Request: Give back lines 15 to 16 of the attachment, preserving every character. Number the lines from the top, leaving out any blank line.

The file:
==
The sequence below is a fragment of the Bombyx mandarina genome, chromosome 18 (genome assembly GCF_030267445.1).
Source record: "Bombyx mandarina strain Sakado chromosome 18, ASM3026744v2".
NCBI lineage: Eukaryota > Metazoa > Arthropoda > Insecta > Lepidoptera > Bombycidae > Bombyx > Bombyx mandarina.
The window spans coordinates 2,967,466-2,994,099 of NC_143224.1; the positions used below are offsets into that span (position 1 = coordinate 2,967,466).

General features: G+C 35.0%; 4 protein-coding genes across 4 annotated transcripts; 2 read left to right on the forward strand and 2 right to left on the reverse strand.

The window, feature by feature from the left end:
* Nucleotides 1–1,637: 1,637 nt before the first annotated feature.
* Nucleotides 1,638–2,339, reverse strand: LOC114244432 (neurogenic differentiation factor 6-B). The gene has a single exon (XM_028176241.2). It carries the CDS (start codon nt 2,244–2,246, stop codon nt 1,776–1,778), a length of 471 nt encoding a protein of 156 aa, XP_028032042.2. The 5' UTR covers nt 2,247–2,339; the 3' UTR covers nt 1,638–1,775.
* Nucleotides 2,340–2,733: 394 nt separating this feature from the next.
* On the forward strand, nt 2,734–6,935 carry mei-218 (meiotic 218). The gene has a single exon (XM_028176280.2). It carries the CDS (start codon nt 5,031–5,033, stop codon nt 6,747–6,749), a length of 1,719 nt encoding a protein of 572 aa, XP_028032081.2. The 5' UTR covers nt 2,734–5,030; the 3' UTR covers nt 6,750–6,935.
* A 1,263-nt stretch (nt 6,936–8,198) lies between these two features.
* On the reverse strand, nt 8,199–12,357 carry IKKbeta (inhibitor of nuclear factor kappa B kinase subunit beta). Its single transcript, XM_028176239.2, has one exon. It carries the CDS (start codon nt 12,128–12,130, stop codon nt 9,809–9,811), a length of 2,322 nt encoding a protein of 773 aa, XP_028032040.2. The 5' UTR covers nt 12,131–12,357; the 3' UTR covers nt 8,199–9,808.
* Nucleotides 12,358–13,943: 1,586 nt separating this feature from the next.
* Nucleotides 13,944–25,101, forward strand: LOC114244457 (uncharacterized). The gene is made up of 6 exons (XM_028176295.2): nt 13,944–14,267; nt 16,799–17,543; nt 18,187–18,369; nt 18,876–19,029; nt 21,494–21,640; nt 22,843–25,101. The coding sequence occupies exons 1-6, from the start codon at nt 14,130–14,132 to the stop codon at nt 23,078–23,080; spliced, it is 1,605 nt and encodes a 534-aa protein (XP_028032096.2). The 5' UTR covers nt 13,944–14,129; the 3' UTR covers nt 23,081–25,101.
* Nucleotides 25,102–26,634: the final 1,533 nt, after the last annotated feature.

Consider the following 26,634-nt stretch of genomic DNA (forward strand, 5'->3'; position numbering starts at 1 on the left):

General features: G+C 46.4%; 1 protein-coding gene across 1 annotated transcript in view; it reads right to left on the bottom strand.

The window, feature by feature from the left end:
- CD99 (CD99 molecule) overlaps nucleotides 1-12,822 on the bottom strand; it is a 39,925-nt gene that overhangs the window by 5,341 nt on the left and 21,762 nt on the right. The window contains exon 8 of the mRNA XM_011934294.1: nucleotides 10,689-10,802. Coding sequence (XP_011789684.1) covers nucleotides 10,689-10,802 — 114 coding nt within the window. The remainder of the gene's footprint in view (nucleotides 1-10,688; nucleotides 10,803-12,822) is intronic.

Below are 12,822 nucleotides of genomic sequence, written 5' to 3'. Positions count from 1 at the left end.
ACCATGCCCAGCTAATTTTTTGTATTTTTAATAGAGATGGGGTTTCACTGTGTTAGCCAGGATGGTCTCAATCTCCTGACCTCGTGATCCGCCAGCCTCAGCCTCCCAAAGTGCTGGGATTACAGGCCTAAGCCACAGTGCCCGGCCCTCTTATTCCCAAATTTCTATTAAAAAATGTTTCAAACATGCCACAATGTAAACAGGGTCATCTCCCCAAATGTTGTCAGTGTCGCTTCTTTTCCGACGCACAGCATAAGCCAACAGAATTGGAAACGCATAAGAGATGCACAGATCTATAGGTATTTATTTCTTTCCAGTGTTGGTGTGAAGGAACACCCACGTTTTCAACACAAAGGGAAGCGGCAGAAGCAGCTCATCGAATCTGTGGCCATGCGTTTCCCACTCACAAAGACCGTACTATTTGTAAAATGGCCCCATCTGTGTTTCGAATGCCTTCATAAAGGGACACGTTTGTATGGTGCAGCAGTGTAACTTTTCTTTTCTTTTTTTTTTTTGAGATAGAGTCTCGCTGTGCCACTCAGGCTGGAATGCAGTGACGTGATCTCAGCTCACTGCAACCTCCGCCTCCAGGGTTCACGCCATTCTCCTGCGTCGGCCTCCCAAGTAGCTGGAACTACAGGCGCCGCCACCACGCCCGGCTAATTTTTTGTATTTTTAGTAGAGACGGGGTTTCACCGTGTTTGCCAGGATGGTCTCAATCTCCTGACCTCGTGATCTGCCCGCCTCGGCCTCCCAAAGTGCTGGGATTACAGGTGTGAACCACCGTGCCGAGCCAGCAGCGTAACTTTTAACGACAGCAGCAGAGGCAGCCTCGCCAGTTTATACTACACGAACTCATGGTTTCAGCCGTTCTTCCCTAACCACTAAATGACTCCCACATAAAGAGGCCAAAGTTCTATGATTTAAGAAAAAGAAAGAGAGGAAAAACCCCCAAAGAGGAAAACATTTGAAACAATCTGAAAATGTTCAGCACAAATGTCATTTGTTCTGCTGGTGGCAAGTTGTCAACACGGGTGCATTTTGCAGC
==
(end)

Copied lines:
* Nucleotides 25,102–26,634: the final 1,533 nt, after the last annotated feature.

Consider the following 26,634-nt stretch of genomic DNA (forward strand, 5'->3'; position numbering starts at 1 on the left):